Tuesday, September 18, 2012

Slicing the economic pie: Why the rich get fatter

Posted By on Tue, Sep 18, 2012 at 5:29 PM

If you aren’t among the 47 percent of Americans Mitt Romney considers to be freeloaders who will support Barack Obama no matter what (check out the video, obtained by Mother Jones magazine), and are instead one of the undecided Mitty must attract in order to win come November, we want to direct your attention to a report issued last week by the nonpartisan Congressional Research Service.

Looking at the top income tax rates in place since 1945 and then trying to figure out how the country’s economy has fared as those rates have been cut over the years, analyst Thomas L. Hungerford has concluded that the trickle-down theory held so dear by conservatives is basically a fairy tale.

OK, that’s our interpretation. But we think it is a fair one.

From the report:

 The top income tax rates have changed considerably since the end of World War II.  Throughout the late-1940s and 1950s, the top marginal tax rate was typically above 90 percent; today it is 35 percent. Additionally, the top capital gains tax rate was 25 percent in the 1950s and 1960s, 35 percent in the 1970s; today it is 15 percent. The average rate faced by the top 0.01 percent of taxpayers was above 40 percent until the mid-1980s; today it is below 25 percent. The rates affecting taxpayers at the top of the income distribution are currently at their lowest levels since the end of the second World War.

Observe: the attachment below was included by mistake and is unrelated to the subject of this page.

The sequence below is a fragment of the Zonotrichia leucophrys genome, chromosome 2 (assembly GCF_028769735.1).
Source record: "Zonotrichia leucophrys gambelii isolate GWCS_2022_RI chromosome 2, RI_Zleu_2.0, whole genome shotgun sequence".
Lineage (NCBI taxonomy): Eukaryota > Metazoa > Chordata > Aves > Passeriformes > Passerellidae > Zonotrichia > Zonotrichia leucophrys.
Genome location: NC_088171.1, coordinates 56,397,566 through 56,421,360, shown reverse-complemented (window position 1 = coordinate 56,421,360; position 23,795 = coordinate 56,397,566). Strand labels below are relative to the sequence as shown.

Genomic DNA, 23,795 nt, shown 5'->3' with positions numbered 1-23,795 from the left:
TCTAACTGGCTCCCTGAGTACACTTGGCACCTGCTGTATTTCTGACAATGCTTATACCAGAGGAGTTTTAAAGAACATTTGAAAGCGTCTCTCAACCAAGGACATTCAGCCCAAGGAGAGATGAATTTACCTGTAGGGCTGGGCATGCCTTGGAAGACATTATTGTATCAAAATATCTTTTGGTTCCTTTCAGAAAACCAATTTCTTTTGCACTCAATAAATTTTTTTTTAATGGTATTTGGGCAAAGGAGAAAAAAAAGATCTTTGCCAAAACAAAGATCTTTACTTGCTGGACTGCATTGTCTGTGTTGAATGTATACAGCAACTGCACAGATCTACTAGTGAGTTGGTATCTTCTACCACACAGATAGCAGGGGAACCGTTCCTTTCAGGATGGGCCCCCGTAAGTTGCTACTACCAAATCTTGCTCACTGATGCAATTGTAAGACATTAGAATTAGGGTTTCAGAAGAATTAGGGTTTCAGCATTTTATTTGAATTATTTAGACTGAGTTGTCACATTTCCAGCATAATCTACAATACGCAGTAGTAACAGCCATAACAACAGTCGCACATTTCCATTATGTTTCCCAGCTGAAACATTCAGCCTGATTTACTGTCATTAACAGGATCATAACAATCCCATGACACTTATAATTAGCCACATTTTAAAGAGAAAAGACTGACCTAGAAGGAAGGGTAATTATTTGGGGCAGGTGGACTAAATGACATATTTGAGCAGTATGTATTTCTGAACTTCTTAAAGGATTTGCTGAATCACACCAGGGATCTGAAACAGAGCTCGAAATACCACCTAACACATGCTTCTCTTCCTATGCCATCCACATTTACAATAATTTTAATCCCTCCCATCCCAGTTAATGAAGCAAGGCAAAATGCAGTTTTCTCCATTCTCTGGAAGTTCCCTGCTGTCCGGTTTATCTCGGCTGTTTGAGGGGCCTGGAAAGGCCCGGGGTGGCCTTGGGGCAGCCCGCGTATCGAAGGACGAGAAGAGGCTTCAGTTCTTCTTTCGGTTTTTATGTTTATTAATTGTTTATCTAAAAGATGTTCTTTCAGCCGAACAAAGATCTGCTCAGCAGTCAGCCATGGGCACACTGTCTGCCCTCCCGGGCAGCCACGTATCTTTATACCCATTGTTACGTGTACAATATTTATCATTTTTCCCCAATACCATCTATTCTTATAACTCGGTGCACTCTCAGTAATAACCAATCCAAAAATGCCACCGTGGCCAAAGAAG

If the conservatives are correct, cutting taxes on the richest should have created a tide of prosperity that lifted all boats. What’s really happened, though, is the yacht-owning class has been the group that’s really seen it’s financial good fortune swell.

Put another way, Hungerford says that there appears to be no correlation between cuts in the top income and capital gains tax rates and the “size of the economic pie.” Instead, the apparent correlation seems to be between tax cuts for the rich and their increased affluence.

“As measured by IRS data,” Hungerford reports, “the share of income accruing to the top 0.1 percent of U.S. families increased from 4.2 percent in 1945 to 12.3 percent by 2007 before falling to 9.2 percent due to the 2007-2009 recession.”

So, while handing out tax cuts that disproportionately benefit the very rich  doesn’t appear to affect the overall size of our economic pie, there does seem to be a relation between that tax policy and how the pie gets sliced, with the very wealthy getting a much bigger piece as a result of receiving massive tax cuts.

Chew on that for a while.

 

 

More by W. Kim Heron

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